Thursday, August 28, 2014

Monterey High senior lands third place in national essay contest

Cathy Hsu, a senior at Monterey High, is the third prize winner of a national essay contest sponsored by the Religious Liberty Council of the Washington, D.C.-based Baptist Joint Committee for Religious Liberty.

The topic for the 2014 Religious Liberty Essay Scholarship Contest asked students to discuss whether or not religious messages, such as Bible verses on “run-through” banners at football games, should be permitted at public school-sponsored events.

More than 630 students from 48 states and the District of Columbia entered the contest, as well as students from China and Albania.

Hsu received a $250 scholarship for her essay, “Christianity in Cheerleading: The Role of the First Amendment in Public Schools.”

She wrote that “... to exploit the cheerleading squad, a school-sponsored activity, as an outlet in promoting Christian messages would position the school into appearing to endorse religion, an obvious transgression of the First Amendment’s Establishment Clause.”

 Hsu plans to study political science in college. She is the daughter of Tienhui and Huichu Hsu.

The grand prize winner is Daniel Ingham of Ellicott City, Maryland, who received a $2,000 scholarship. Sienna Li of Portland, Oregon, won a $1,000 scholarship for her second prize essay.

The Religious Liberty Essay Scholarship Contest was established in 2006 to engage high school juniors and seniors in church-state issues. A panel of judges issued scores based on the content of each essay and the author’s writing skills. For more information, click here.

Salinas High to participate in construction trade pre-apprenticeship program

Nine California high schools will take part in a pilot project this fall designed to help students earn pre-apprenticeships into the construction trade industries, State Superintendent of Public Instruction Tom Torlakson announced this week.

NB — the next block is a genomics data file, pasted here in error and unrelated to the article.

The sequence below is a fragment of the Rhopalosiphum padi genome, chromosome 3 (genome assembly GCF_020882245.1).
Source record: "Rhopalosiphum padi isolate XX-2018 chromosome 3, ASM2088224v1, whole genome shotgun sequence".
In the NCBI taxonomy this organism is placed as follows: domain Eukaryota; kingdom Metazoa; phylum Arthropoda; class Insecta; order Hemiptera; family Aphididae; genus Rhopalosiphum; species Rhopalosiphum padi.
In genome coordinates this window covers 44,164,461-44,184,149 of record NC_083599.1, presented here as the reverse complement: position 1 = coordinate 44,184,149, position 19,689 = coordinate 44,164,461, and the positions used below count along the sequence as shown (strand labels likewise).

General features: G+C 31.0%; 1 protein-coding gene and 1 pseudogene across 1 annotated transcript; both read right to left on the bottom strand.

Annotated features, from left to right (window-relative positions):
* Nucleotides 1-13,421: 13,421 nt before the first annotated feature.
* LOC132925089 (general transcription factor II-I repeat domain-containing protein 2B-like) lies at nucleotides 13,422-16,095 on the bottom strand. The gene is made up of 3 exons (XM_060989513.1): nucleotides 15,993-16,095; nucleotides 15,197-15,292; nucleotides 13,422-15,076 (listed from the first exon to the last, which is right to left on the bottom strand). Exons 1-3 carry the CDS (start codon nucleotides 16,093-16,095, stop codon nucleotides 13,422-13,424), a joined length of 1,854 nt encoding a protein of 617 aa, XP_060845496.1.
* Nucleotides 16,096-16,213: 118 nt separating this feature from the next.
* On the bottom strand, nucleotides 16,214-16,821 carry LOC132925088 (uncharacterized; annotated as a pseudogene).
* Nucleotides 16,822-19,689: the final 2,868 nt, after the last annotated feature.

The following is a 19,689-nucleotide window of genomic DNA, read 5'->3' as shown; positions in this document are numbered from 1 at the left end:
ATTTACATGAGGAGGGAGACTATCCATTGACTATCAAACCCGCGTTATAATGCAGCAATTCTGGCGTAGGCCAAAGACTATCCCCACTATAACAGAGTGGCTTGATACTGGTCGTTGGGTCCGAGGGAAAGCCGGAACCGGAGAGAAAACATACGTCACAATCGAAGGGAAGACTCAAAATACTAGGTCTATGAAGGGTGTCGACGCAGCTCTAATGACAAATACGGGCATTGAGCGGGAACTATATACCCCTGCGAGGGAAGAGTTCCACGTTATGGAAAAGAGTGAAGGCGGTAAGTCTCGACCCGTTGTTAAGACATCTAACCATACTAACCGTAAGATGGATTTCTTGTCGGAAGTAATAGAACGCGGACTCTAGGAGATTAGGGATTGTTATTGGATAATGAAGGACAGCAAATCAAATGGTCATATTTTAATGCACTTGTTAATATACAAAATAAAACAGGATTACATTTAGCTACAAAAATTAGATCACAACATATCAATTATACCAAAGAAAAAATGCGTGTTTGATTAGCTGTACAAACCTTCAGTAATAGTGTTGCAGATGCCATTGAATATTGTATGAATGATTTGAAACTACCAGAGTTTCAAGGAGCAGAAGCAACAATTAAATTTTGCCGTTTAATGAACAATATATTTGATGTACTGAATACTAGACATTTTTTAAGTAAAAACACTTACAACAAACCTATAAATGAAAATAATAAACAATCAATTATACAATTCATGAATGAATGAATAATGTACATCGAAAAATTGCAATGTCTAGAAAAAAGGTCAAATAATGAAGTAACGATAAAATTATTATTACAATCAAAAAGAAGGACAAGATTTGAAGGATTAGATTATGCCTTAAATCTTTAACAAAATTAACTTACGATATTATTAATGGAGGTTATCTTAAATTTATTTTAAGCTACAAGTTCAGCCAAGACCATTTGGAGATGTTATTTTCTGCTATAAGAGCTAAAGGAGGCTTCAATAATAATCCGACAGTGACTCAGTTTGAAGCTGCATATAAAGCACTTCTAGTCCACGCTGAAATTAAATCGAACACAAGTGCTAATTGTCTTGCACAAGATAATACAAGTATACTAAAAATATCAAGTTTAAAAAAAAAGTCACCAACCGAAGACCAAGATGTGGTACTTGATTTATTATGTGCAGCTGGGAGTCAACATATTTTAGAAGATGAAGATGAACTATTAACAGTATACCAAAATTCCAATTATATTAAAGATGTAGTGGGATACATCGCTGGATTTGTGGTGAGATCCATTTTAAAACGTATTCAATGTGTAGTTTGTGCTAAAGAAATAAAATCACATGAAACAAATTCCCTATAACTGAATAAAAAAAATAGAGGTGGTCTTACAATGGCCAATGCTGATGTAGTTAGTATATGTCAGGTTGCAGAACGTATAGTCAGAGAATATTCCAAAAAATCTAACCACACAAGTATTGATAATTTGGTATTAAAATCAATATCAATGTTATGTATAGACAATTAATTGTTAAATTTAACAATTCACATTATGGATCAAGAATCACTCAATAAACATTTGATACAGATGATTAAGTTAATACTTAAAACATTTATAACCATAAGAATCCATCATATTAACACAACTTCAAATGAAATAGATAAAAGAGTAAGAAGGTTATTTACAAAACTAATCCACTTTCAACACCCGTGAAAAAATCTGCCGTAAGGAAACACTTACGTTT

Salinas High is one of them.

The course of study will lead students to a better-than-entry-level position or pre-apprenticeship with a number of construction trades industries. The curriculum includes: building trades math; labor history; training to recognize and prevent hazards in construction sites; first aid and CPR training; and an introduction to the trade industries. This type of program has only been previously used with adults over 18 years of age.

Torlakson is a champion of career technical education, and this program gets at the type of learning California students should be getting, he said in a release.

The program "makes clear to students that what they are learning in school can have a direct effect on their careers after they leave school, keeping them engaged in their own learning," he said.

Nine career technical education teachers in the pilot project have received training and earned certifications to teach the program. Teachers will now design lessons to assure students are prepared for each succeeding step, ultimately building up to a “capstone” course. The capstone course prepares students for a pre-apprenticeship position in the construction trade industries or for further training in college or certification programs.

It looks like this year will be dedicated to recruiting students, so maybe I won't get to profile the program. But you never know. I'll keep you posted.

Tuesday, August 26, 2014

Salinas girls take to the sky

The "Young Eagles Flight," sponsored by the non-profit EAA Aviation Foundation, took about 30 girls from the Hartell SEMAA program on a tour of our Salinas skies last weekend. It's a new partnership between the aviation group and the Science Engineering Mathematics and Aerospace Academy to provide its participating students with a free airplane ride and teach them about aviation science.

Only girls already participating in the SEMAA program could attend. Only girls because much is being done to encourage ladies to pursue careers in sciences, and only those already attending SEMAA because you had to limit participation somehow.

It looks like they had a lot of fun. This should serve to encourage more girls to, at the very least, take science classes during the summer!